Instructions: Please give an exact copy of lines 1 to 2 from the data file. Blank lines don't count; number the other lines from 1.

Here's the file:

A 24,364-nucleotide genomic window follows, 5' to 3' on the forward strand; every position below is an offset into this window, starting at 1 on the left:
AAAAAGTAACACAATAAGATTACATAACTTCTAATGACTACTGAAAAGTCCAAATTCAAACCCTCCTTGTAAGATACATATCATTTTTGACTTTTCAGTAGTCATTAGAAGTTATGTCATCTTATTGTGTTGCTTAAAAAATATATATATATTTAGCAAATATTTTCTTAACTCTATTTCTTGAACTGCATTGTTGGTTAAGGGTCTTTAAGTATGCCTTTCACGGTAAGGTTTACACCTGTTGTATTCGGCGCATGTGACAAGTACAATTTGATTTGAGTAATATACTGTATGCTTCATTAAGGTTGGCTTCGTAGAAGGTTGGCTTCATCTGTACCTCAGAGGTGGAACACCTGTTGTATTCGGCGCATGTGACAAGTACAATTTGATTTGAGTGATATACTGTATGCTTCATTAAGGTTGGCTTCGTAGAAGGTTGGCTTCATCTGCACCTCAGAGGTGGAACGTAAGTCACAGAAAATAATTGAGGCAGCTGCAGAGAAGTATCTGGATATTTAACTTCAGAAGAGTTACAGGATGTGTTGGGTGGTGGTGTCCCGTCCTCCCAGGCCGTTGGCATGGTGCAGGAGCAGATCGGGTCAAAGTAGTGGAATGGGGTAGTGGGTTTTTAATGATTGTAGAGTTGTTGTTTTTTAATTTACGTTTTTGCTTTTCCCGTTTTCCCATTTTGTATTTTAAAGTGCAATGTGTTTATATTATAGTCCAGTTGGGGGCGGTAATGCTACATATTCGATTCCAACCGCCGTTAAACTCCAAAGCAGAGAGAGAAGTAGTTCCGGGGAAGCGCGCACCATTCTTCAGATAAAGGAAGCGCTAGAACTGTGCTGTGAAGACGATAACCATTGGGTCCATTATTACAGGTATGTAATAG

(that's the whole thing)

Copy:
A 24,364-nucleotide genomic window follows, 5' to 3' on the forward strand; every position below is an offset into this window, starting at 1 on the left:
AAAAAGTAACACAATAAGATTACATAACTTCTAATGACTACTGAAAAGTCCAAATTCAAACCCTCCTTGTAAGATACATATCATTTTTGACTTTTCAGTAGTCATTAGAAGTTATGTCATCTTATTGTGTTGCTTAAAAAATATATATATATTTAGCAAATATTTTCTTAACTCTATTTCTTGAACTGCATTGTTGGTTAAGGGTCTTTAAGTATGCCTTTCACGGTAAGGTTTACACCTGTTGTATTCGGCGCATGTGACAAGTACAATTTGATTTGAGTAATATACTGTATGCTTCATTAAGGTTGGCTTCGTAGAAGGTTGGCTTCATCTGTACCTCAGAGGTGGAACACCTGTTGTATTCGGCGCATGTGACAAGTACAATTTGATTTGAGTGATATACTGTATGCTTCATTAAGGTTGGCTTCGTAGAAGGTTGGCTTCATCTGCACCTCAGAGGTGGAACGTAAGTCACAGAAAATAATTGAGGCAGCTGCAGAGAAGTATCTGGATATTTAACTTCAGAAGAGTTACAGGATGTGTTGGGTGGTGGTGTCCCGTCCTCCCAGGCCGTTGGCATGGTGCAGGAGCAGATCGGGTCAAAGTAGTGGAATGGGGTAGTGGGTTTTTAATGATTGTAGAGTTGTTGTTTTTTAATTTACGTTTTTGCTTTTCCCGTTTTCCCATTTTGTATTTTAAAGTGCAATGTGTTTATATTATAGTCCAGTTGGGGGCGGTAATGCTACATATTCGATTCCAACCGCCGTTAAACTCCAAAGCAGAGAGAGAAGTAGTTCCGGGGAAGCGCGCACCATTCTTCAGATAAAGGAAGCGCTAGAACTGTGCTGTGAAGACGATAACCATTGGGTCCATTATTACAGGTATGTAATAG